Warren Buffett Warns Investors To Take A Long View Of Bitcoin

01.10.18 2 months ago


Warren Buffett might be the most legendary investor on earth. The Omaha resident, famous for both his billions and his frugality, built Berkshire Hathaway into a financial empire. So when he talks money, people listen, and his discussion of Bitcoin has probably perked up a few ears.

Before you ask, Buffet point-blank says he doesn’t own any Bitcoin, and since he doesn’t know anything about Bitcoin or how it works, he has no intention of getting into the Bitcoin game. In fact, what’s going on in the cryptocurrency market seems, to him, a bit of a warning, he told CNBC:

“In terms of cryptocurrencies, generally, I can say with almost certainty that they will come to a bad ending,” the chairman and CEO of Berkshire Hathaway said. “When it happens or how or anything else, I don’t know.”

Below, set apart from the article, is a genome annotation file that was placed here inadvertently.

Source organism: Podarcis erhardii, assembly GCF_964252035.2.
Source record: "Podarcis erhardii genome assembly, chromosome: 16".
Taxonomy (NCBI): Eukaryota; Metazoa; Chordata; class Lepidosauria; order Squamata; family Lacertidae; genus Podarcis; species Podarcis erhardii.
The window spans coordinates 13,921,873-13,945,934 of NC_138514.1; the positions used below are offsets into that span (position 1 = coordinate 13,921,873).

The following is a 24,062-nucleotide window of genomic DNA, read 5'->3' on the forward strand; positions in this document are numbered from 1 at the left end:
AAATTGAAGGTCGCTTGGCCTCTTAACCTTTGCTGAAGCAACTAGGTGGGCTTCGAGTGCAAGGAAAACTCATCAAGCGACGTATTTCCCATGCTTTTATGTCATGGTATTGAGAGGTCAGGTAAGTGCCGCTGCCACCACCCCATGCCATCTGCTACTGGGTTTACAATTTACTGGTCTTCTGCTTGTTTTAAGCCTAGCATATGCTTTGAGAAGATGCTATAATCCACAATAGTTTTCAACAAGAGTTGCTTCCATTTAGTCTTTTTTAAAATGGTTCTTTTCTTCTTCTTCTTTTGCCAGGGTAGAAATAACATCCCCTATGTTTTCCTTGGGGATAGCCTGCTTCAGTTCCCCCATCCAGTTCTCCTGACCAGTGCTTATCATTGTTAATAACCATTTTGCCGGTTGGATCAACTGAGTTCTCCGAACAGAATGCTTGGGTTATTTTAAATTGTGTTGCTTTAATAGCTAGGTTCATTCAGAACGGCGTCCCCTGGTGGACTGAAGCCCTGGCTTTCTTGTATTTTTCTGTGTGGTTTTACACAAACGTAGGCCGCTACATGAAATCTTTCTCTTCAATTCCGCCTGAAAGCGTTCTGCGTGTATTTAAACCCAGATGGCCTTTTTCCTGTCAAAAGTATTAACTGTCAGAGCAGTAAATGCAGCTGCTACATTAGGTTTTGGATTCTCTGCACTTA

But Buffet isn’t irrationally down on Bitcoin. In fact, he says if he could buy cryptocurrency on a five-year future, he’d probably do it for every one of them, but that he wouldn’t “short a dime’s worth.” That’s an interesting point, on Buffet’s part, and it’s not without historical precedent. If you bought a few Bitcoin in January 2013 at around $22 a pop, if you cashed them in today, they’d be worth nearly $14,000 a pop. Not a bad rate of return.

The question, of course, is what the value will be five years from now, which is Buffet’s entire point. Keep in mind, Buffet has made his billions by taking the long view, looking for companies that are undervalued by the market, buying them, and sitting on them until the market appreciates what they’re worth. That’s tricky to do with Bitcoin, which is dependent entirely on the whims of its fans, but other currencies, like Ethereum or XRP. may have a more secure road to being an investment.

It really comes down to where you see the market in five years, and whether you agree with Buffett or not, he does have a point about the cryptocurrency market; right now, everybody’s looking at next week, not next year.

(via CNBC)

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